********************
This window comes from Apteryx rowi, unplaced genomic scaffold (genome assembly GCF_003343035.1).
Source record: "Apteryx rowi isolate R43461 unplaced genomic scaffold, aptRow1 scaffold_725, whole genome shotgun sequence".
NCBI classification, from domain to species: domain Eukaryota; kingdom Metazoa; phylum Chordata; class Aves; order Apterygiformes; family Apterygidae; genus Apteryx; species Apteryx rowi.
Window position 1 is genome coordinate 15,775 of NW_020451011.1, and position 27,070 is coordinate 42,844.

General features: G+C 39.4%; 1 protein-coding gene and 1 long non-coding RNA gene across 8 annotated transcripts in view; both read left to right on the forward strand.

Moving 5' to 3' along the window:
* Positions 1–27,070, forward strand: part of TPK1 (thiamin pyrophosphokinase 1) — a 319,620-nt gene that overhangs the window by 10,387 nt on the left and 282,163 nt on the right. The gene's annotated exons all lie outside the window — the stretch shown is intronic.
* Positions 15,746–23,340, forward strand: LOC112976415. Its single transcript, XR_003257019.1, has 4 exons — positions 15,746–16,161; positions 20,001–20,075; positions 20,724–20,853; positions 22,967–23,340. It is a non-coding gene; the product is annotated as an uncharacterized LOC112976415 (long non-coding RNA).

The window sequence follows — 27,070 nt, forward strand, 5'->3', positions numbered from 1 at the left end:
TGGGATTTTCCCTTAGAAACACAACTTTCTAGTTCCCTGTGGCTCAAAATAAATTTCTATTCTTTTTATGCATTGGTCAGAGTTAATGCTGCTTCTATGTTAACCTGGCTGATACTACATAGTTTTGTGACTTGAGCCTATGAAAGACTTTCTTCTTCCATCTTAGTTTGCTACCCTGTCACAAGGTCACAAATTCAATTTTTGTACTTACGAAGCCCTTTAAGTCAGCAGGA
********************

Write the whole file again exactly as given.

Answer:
This window comes from Apteryx rowi, unplaced genomic scaffold (genome assembly GCF_003343035.1).
Source record: "Apteryx rowi isolate R43461 unplaced genomic scaffold, aptRow1 scaffold_725, whole genome shotgun sequence".
NCBI classification, from domain to species: domain Eukaryota; kingdom Metazoa; phylum Chordata; class Aves; order Apterygiformes; family Apterygidae; genus Apteryx; species Apteryx rowi.
Window position 1 is genome coordinate 15,775 of NW_020451011.1, and position 27,070 is coordinate 42,844.

General features: G+C 39.4%; 1 protein-coding gene and 1 long non-coding RNA gene across 8 annotated transcripts in view; both read left to right on the forward strand.

Moving 5' to 3' along the window:
* Positions 1–27,070, forward strand: part of TPK1 (thiamin pyrophosphokinase 1) — a 319,620-nt gene that overhangs the window by 10,387 nt on the left and 282,163 nt on the right. The gene's annotated exons all lie outside the window — the stretch shown is intronic.
* Positions 15,746–23,340, forward strand: LOC112976415. Its single transcript, XR_003257019.1, has 4 exons — positions 15,746–16,161; positions 20,001–20,075; positions 20,724–20,853; positions 22,967–23,340. It is a non-coding gene; the product is annotated as an uncharacterized LOC112976415 (long non-coding RNA).

The window sequence follows — 27,070 nt, forward strand, 5'->3', positions numbered from 1 at the left end:
TGGGATTTTCCCTTAGAAACACAACTTTCTAGTTCCCTGTGGCTCAAAATAAATTTCTATTCTTTTTATGCATTGGTCAGAGTTAATGCTGCTTCTATGTTAACCTGGCTGATACTACATAGTTTTGTGACTTGAGCCTATGAAAGACTTTCTTCTTCCATCTTAGTTTGCTACCCTGTCACAAGGTCACAAATTCAATTTTTGTACTTACGAAGCCCTTTAAGTCAGCAGGA